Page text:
Simvastatin attenuates airway inflammation and hyperreactivity, hallmarks of asthma, in allergen-challenged mice. As such, it is under consideration as a novel therapeutic, thus it is important to quantify the levels of simvastatin and its pharmacologically active and interconvertible metabolite, simvastatin hydroxy acid, that can be attained in the body. Methods exist to measure the concentrations of these compounds in biological media; however they do not maintain a physiological pH, and as a result do not accurately measure the ratio of these two compounds that exists in vivo. We developed a new method to measure simvastatin and simvastatin hydroxy acid more accurately in serum from mice by ultra high performance liquid chromatography–tandem mass spectrometry. We minimized the time that the compounds were in aqueous solution, and buffered samples to a physiological pH value of 7.4. Limits of quantification (LOQ) were 0.16 ng mL−1 extract (1.3 ng mL−1 serum) for simvastatin, and 8.3 ng mL−1 extract (66 ng mL−1 serum) for simvastatin hydroxy acid, respectively. No interconversion was observed, based on spike-and-recovery experiments of solutions containing both compounds. The method was applied using biological samples from mice challenged with house dust mite extract and simultaneously treated with subcutaneous simvastatin injection. Simvastatin hydroxy acid concentrations became significantly increased after a 2 week pre-treatment regime, whereas simvastatin concentrations were below the LOQ for all serum samples.
Keywords: Simvastatin; Simvastatin hydroxy acid; UHPLC/MS/MS; Interconversion;
Pharmacokinetic evaluation of dipfluzine and its three metabolites in rat plasma using liquid chromatography–mass spectrometry by Wei Guo; Xiaowei Shi; Wei Wang; Chen Xiong; Junxia Li (151-155).
A validated LC–MS/MS method to determine the content of dipfluzine (Dip) and its three metabolites (M1, M2, and M5) simultaneously within rat plasma samples was developed. After a single liquid–liquid extraction, the assay was performed by using a C18 column and positive electrospray ionisation mode (ESI) in the multiple reaction monitoring (MRM) mode with transitions of m/z 417.3→167.3, 251.2→165.2, 199.1→121.3, and 183.2→105.1 for Dip, M1, M2, and M5, respectively. Sulfamethoxazole (SMZ) was used as internal standard (IS). The method was linear ranged from 0.5–518, 0.5–524, 1.0–1036, and 0.5–514 ng/ml for Dip, M1, M2, and M5, respectively and all correlation coefficients were greater than 0.9919. The intra- and inter-day precision values obtained were less than 11.5% and the accuracy was between −3.2 and 9.7% for each analyte. The extraction recoveries of their three concentrations for Dip and its three metabolites were all higher than 71.9%. The technique was successfully applied to a pharmacokinetic study of Dip and its metabolites after a single oral administration of Dip (20 mg/kg) to rats. The results indicated that the metabolite formation was rapid and generated M5 as the predominant metabolite, followed by M1 and M2. The maximum plasma concentrations (C max) were 59 ± 7, 37 ± 4, 3 ± 0.2, and 55 ± 5 ng/ml; the time to maximum plasma concentration (T max) were 65 ± 12, 95 ± 12, 190 ± 25, and 90 ± 0 min and the areas under the concentration–time curves (AUC0→∞) were 17573 ± 704, 8328 ± 355, 5602 ± 753, and 16101 ± 429 ng min/ml for Dip, M1, M2, and M5, respectively. These results suggested that Dip was extensively metabolized and rapidly absorbed. The half-life (t 1/2) of Dip, M1, M2, and M5 were 329 ± 15, 767 ± 75, 2364 ± 434, and 378 ± 36 min, respectively, which indicated that Dip and M5 were eliminated quickly. M2 reached its T max later and exhibited a longer t 1/2 than the other metabolites, which indicated that there might be some type of flip-flop mechanism at work in the pharmacokinetics of M2.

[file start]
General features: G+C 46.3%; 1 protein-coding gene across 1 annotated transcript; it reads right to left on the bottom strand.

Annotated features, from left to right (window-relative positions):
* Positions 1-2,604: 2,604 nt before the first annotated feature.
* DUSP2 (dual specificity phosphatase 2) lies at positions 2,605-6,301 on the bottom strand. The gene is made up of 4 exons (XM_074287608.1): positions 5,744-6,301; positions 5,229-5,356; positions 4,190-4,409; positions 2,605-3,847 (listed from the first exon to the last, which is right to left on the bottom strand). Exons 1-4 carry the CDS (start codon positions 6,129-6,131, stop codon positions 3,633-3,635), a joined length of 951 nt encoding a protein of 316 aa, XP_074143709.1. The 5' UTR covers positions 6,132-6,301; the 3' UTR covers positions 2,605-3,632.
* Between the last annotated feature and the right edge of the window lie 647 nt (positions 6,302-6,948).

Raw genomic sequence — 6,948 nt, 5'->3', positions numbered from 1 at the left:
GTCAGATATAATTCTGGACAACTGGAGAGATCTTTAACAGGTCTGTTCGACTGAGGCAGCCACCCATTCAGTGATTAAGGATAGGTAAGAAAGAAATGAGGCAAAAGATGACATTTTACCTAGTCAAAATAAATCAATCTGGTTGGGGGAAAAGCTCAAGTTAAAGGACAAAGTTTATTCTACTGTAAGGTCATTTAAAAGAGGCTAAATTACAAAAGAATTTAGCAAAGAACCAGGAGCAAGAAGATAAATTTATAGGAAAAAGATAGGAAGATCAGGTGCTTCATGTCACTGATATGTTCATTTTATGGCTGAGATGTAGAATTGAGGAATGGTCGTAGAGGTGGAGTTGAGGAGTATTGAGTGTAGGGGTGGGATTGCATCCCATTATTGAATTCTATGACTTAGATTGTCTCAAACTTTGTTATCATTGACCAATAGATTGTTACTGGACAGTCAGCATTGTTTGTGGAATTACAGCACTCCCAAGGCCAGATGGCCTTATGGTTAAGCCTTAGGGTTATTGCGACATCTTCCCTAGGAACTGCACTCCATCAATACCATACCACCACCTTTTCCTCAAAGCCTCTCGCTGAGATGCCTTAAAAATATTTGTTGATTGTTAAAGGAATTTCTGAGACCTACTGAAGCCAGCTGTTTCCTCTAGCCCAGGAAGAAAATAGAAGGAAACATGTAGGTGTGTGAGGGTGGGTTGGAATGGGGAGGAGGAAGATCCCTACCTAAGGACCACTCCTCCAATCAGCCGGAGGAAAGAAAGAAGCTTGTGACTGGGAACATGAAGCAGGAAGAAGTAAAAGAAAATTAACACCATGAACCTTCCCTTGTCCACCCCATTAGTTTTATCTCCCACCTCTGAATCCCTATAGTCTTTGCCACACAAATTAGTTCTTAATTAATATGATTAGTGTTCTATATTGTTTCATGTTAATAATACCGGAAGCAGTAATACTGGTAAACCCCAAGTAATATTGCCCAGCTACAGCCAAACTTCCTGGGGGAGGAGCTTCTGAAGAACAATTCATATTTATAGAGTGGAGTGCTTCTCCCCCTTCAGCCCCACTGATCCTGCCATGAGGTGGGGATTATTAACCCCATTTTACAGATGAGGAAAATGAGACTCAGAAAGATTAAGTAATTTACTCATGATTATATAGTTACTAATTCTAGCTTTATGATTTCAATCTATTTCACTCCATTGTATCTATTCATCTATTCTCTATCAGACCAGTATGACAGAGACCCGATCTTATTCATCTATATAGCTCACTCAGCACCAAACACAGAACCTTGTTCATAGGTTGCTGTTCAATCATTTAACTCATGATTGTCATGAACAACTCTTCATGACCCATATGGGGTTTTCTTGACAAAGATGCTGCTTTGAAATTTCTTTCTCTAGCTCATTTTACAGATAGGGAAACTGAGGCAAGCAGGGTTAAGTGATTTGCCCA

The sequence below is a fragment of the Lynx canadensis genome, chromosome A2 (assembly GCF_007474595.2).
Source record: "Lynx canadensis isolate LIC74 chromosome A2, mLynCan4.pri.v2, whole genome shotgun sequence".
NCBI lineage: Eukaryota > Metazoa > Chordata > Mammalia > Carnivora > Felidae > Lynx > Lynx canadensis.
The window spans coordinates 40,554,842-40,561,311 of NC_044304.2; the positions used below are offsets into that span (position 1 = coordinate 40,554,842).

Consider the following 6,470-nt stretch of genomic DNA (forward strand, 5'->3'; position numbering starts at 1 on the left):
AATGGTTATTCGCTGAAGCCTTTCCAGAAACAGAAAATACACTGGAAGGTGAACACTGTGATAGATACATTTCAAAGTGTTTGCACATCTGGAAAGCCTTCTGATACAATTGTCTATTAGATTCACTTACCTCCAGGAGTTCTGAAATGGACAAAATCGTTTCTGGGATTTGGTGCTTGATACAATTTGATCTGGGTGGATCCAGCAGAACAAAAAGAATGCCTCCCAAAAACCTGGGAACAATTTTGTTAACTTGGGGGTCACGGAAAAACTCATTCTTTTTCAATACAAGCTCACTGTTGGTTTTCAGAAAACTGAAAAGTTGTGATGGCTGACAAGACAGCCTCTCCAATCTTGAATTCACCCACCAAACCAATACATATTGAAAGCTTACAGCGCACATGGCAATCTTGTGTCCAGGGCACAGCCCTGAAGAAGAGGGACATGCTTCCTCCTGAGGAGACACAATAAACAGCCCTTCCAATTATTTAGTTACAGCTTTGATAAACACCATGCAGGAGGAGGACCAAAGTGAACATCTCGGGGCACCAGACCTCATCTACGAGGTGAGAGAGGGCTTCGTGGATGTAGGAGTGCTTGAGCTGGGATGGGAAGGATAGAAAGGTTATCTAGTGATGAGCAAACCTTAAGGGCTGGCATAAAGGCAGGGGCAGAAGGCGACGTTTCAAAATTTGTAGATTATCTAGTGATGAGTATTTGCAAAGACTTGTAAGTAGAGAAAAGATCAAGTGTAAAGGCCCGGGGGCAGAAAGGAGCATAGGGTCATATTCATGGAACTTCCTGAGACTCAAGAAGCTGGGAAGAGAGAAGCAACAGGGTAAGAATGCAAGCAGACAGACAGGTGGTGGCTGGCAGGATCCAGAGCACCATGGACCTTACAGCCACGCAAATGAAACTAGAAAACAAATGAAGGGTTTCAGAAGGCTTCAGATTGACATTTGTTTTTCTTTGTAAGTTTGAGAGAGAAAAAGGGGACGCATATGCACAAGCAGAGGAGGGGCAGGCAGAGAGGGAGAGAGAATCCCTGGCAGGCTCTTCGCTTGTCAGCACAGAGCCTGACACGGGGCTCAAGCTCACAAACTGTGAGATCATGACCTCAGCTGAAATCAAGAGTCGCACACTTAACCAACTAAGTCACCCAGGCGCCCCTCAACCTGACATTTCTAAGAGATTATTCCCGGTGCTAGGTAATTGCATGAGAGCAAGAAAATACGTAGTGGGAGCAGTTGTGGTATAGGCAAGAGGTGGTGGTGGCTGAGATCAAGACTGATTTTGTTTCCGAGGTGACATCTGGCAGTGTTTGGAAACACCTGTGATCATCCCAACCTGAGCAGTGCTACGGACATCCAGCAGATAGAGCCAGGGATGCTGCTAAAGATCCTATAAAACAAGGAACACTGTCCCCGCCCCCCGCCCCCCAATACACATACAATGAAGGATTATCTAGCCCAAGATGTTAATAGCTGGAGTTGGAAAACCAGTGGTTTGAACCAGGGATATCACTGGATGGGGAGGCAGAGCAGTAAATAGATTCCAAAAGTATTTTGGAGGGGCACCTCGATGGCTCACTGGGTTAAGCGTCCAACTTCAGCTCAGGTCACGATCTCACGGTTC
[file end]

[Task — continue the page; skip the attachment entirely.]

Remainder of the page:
Keywords: Dipfluzine; Pharmacokinetics; Metabolites; LC–MS/MS;
Quantitative analysis of erythromycylamine in human plasma by liquid chromatography-tandem mass spectrometry and its application in a bioequivalence study of dirithromycin enteric-coated tablets with a special focus on the fragmentation pattern and carryover effect by Hua-Lin Cai; Feng Wang; Huan-De Li; Wen-Xing Peng; Rong-Hua Zhu; Yang Deng; Pei Jiang; Miao Yan; Si-Miao Hu; Su-Yun Lei; Chang Chen (156-163).
A liquid chromatography-tandem mass spectrometry method was developed and validated for the quantification of erythromycylamine, which is the predominant active metabolite of dirithromycin in human plasma. After solid-phase extraction, the analyte and internal standard (IS) were separated by using an isocratic mobile phase consisting of 20 mM ammonium acetate (pH 3.9, adjusted with formic acid)-acetonitrile (75:25, v/v) on a Phenyl–Hexyl column (150 × 2.1 mm, 3 μm) and then analyzed in positive ion mode under electrospray ionization. Azithromycin was selected as the IS because it has the most similar mass spectrometric and chromatographic behaviors to the analyte. The respective multiple reaction monitoring (MRM) transitions, m/z 368.5 > 83.2 for erythromycylamine and m/z 375.4 > 115.2 for IS were chosen to achieve high sensitivity and selectivity in determination. A more acidic mobile phase (pH 3.9) than those of previous reports and a special needle wash (ethylene glycol-acetonitrile-water, 50:30:20, v/v/v, adjusted to pH 3.9 using formic acid) were used to eliminate the carryover effects of the two macrolides. The method exhibited a linear dynamic range of 0.5–440.0 ng/mL for erythromycylamine in human plasma (r = 0.9999). The lower limit of quantification (LLOQ) and limit of detection (LOD) were 0.5 and 0.05 ng/mL, respectively. The mean extraction recoveries were higher than 94.0% for the analyte and IS. The intra- and inter-day precisions ranged from 1.4 to 5.4% and from 1.6 to 4.0%, respectively. The accuracy varied between 91.2 and 101.2%. The established method was successfully applied to analyze the human plasma samples from 24 healthy subjects in a bioequivalence study of two dirithromycin enteric-coated formulations.